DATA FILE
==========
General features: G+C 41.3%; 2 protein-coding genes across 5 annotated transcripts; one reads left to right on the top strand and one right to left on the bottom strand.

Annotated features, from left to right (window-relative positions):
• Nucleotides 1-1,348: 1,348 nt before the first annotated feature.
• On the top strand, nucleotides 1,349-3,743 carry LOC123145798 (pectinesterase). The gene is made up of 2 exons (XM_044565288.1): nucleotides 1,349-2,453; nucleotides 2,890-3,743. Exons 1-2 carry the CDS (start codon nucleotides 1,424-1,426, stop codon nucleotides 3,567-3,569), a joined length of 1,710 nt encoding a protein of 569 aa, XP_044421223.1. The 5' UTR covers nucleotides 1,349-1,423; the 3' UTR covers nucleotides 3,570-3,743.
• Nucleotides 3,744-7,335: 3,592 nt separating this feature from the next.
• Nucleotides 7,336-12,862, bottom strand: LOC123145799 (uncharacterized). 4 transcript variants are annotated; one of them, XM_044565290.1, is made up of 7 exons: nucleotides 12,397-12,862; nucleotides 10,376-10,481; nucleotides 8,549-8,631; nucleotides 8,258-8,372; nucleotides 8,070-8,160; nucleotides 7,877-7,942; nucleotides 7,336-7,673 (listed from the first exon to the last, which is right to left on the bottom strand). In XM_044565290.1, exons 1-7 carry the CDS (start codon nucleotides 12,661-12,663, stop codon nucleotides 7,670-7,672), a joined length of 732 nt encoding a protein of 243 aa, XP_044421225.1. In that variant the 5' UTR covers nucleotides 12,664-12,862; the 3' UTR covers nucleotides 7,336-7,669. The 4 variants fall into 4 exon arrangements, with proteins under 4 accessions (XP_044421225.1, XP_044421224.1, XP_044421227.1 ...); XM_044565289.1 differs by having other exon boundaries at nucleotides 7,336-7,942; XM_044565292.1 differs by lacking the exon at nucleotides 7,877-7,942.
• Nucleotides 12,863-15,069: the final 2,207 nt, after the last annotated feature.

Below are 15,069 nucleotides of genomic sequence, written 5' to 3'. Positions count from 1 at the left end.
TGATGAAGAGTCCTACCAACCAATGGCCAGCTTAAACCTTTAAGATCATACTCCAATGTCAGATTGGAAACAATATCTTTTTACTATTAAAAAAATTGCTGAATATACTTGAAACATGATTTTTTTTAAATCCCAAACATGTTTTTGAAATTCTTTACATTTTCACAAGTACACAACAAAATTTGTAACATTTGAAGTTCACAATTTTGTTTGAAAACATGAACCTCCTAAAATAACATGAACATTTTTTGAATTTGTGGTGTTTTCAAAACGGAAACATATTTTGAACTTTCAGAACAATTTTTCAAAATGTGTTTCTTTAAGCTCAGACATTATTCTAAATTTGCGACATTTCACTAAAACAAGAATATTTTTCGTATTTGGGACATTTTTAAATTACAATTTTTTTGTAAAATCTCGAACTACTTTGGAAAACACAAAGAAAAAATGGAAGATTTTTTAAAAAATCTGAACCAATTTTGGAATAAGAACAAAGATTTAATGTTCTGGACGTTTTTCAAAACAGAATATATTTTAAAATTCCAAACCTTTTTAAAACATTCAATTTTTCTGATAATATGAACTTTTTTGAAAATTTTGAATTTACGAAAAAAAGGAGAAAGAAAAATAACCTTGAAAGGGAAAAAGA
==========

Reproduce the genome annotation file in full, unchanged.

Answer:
General features: G+C 41.3%; 2 protein-coding genes across 5 annotated transcripts; one reads left to right on the top strand and one right to left on the bottom strand.

Annotated features, from left to right (window-relative positions):
• Nucleotides 1-1,348: 1,348 nt before the first annotated feature.
• On the top strand, nucleotides 1,349-3,743 carry LOC123145798 (pectinesterase). The gene is made up of 2 exons (XM_044565288.1): nucleotides 1,349-2,453; nucleotides 2,890-3,743. Exons 1-2 carry the CDS (start codon nucleotides 1,424-1,426, stop codon nucleotides 3,567-3,569), a joined length of 1,710 nt encoding a protein of 569 aa, XP_044421223.1. The 5' UTR covers nucleotides 1,349-1,423; the 3' UTR covers nucleotides 3,570-3,743.
• Nucleotides 3,744-7,335: 3,592 nt separating this feature from the next.
• Nucleotides 7,336-12,862, bottom strand: LOC123145799 (uncharacterized). 4 transcript variants are annotated; one of them, XM_044565290.1, is made up of 7 exons: nucleotides 12,397-12,862; nucleotides 10,376-10,481; nucleotides 8,549-8,631; nucleotides 8,258-8,372; nucleotides 8,070-8,160; nucleotides 7,877-7,942; nucleotides 7,336-7,673 (listed from the first exon to the last, which is right to left on the bottom strand). In XM_044565290.1, exons 1-7 carry the CDS (start codon nucleotides 12,661-12,663, stop codon nucleotides 7,670-7,672), a joined length of 732 nt encoding a protein of 243 aa, XP_044421225.1. In that variant the 5' UTR covers nucleotides 12,664-12,862; the 3' UTR covers nucleotides 7,336-7,669. The 4 variants fall into 4 exon arrangements, with proteins under 4 accessions (XP_044421225.1, XP_044421224.1, XP_044421227.1 ...); XM_044565289.1 differs by having other exon boundaries at nucleotides 7,336-7,942; XM_044565292.1 differs by lacking the exon at nucleotides 7,877-7,942.
• Nucleotides 12,863-15,069: the final 2,207 nt, after the last annotated feature.

Below are 15,069 nucleotides of genomic sequence, written 5' to 3'. Positions count from 1 at the left end.
TGATGAAGAGTCCTACCAACCAATGGCCAGCTTAAACCTTTAAGATCATACTCCAATGTCAGATTGGAAACAATATCTTTTTACTATTAAAAAAATTGCTGAATATACTTGAAACATGATTTTTTTTAAATCCCAAACATGTTTTTGAAATTCTTTACATTTTCACAAGTACACAACAAAATTTGTAACATTTGAAGTTCACAATTTTGTTTGAAAACATGAACCTCCTAAAATAACATGAACATTTTTTGAATTTGTGGTGTTTTCAAAACGGAAACATATTTTGAACTTTCAGAACAATTTTTCAAAATGTGTTTCTTTAAGCTCAGACATTATTCTAAATTTGCGACATTTCACTAAAACAAGAATATTTTTCGTATTTGGGACATTTTTAAATTACAATTTTTTTGTAAAATCTCGAACTACTTTGGAAAACACAAAGAAAAAATGGAAGATTTTTTAAAAAATCTGAACCAATTTTGGAATAAGAACAAAGATTTAATGTTCTGGACGTTTTTCAAAACAGAATATATTTTAAAATTCCAAACCTTTTTAAAACATTCAATTTTTCTGATAATATGAACTTTTTTGAAAATTTTGAATTTACGAAAAAAAGGAGAAAGAAAAATAACCTTGAAAGGGAAAAAGA